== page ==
Q Please provide any details of deployments by companies utilizing WVAA and how they are using the solutions in their organizations.
A WVAA just "graduated" from beta testing recently, so many developers are still in beta mode with WVAA, exploring what they can do with WVAA and deploying various portlets. The customer solutions involve voice access to PIM and e-mail applications primarily, with plans to voice-enable additional e-business applications. Our partners, who have considerable experience designing, developing and deploying voice solutions, are planning to extend existing VoiceXML applications to the WVAA infrastructure and create new voice portlets for inclusion in our expanding portlet catalog.
Q What does this development mean in terms of advancing multimodality?
A Voice access to portal-based applications and content is an important next logical step in expanding the range of options available to mobile workers and advancing multimodality. It reduces dependence on the PC, and as voice systems and pervasive devices continue to improve, mobile workers will rely less on PDA- or PC-based interfaces (keyboard, stylus, etc.) and more on voice as the interface of choice - from GUI to VUI - because it's a more natural mode of interaction. Integrated, secure voice access will provide enterprise users a new option in selecting the best method of interface to suit a given situation. And it allows current portal customers to leverage technology investments by applying voice technology to existing and new applications.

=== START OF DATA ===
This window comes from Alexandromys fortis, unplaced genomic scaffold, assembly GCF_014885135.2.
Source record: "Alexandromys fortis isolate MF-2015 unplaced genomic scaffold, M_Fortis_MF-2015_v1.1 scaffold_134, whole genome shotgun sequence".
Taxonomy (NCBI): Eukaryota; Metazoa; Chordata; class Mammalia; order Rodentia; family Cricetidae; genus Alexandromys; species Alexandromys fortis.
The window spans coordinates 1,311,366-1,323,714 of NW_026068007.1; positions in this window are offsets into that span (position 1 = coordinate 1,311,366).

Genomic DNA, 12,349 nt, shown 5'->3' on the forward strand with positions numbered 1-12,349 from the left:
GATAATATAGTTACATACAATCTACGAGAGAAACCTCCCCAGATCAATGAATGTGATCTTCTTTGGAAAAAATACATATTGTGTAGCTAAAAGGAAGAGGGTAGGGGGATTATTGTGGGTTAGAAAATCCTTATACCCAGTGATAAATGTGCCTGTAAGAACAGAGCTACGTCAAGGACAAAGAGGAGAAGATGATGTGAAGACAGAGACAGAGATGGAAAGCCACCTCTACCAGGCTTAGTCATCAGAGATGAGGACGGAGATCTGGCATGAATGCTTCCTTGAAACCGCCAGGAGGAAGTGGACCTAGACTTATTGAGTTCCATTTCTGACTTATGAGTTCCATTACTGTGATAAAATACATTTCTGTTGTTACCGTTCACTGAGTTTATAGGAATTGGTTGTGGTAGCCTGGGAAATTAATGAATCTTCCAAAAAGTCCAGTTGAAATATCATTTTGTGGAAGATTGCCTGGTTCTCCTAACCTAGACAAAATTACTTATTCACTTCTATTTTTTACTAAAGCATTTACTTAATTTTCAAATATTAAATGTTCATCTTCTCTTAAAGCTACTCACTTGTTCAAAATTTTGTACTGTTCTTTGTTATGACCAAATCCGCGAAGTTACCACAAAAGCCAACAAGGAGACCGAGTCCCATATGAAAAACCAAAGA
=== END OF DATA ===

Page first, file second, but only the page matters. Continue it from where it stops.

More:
So in terms of advancing multimodality, I'd say WVAA is an important brick in the path that will lead us to a truly pervasive, multimodal future because it gives developers more flexibility to create multimodal applications.